Beyond Sacramento

You asked, we answered: What was West Sacramento’s ‘Cat Barge’ – and where did it go?

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Want to know more about the cities and communities in the Sacramento, California, area? Ask The Sacramento Bee questions in “Beyond Sacramento,” where you help decide what stories we should explore in the region.
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Want to know more about the cities and communities in the Sacramento, California, area? Ask The Sacramento Bee questions in “Beyond Sacramento,” where you help decide what stories we should explore in the region.

This story is part of our “Beyond Sacramento” series, where you vote on questions about our region submitted by readers, and The Sacramento Bee explores the winning question for a story.

The question by Twitter user @dooziewhy that won our first voting round was: “In West Sac there is a huge houseboat in the shape of a cat on the river. I would love to know the backstory!” Vote in our next voting round below.

For 25 years, a dilapidated barge with protruding roof structures and two large arch windows floated in West Sacramento’s upper Lake Washington.

Because of its peculiar look, it was given a nickname by local rowing crews and city officials: the cat barge.

But according to West Sacramento’s Deputy City Manager Jon Robinson, the barge was cleared from the lake in 2017 as part of a major derelict vessel cleanup project.

“It’s a long, twisted story,” but the barge was essentially the remnants of a former boat manufacturing business, said Chief Operations Officer of the Port of West Sacramento Rick Toft.

Over the years, the barge became surrounded by several other abandoned vessels, but “like any business that goes bankrupt, they often leave behind their facilities, their equipment, and they had no means to dispose of that barge,” Toft said.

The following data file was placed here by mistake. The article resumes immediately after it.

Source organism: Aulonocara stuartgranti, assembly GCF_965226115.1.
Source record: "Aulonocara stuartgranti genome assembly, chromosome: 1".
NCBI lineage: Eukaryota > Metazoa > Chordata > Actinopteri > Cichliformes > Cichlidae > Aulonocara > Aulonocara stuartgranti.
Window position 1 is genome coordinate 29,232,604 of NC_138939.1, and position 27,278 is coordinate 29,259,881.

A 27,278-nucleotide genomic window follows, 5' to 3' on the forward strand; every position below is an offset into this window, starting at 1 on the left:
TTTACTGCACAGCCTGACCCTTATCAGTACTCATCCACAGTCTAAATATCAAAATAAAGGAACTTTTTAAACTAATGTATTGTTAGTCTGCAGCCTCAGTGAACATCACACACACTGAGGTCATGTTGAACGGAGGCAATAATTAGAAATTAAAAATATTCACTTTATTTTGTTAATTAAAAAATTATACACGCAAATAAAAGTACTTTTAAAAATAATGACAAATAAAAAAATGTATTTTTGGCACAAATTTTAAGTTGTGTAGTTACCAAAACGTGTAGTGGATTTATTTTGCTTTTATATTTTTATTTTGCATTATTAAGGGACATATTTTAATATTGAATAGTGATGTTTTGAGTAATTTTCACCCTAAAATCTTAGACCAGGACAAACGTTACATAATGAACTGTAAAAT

The process was drawn-out to secure a legal judgment on the abandoned vessels from Yolo Superior Court and secure a contractor to demolish the barges, but West Sacramento’s port is now mostly cleared, Toft said.

Some West Sacramento residents may never have seen or heard of the cat barge before it was torn down because it was tucked away in the northern section of Lake Washington.

But older satellite images still show the cat barge and its companion vessels, proving it was no myth.

“It was a bit of a Loch Ness monster,” Toft said, “but we killed it.”

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Alexandra Yoon-Hendricks covers Sacramento County and the cities and suburbs beyond the capital. She’s previously worked at The New York Times and NPR, and is a former Bee intern. She graduated from UC Berkeley, where she was the managing editor of The Daily Californian.

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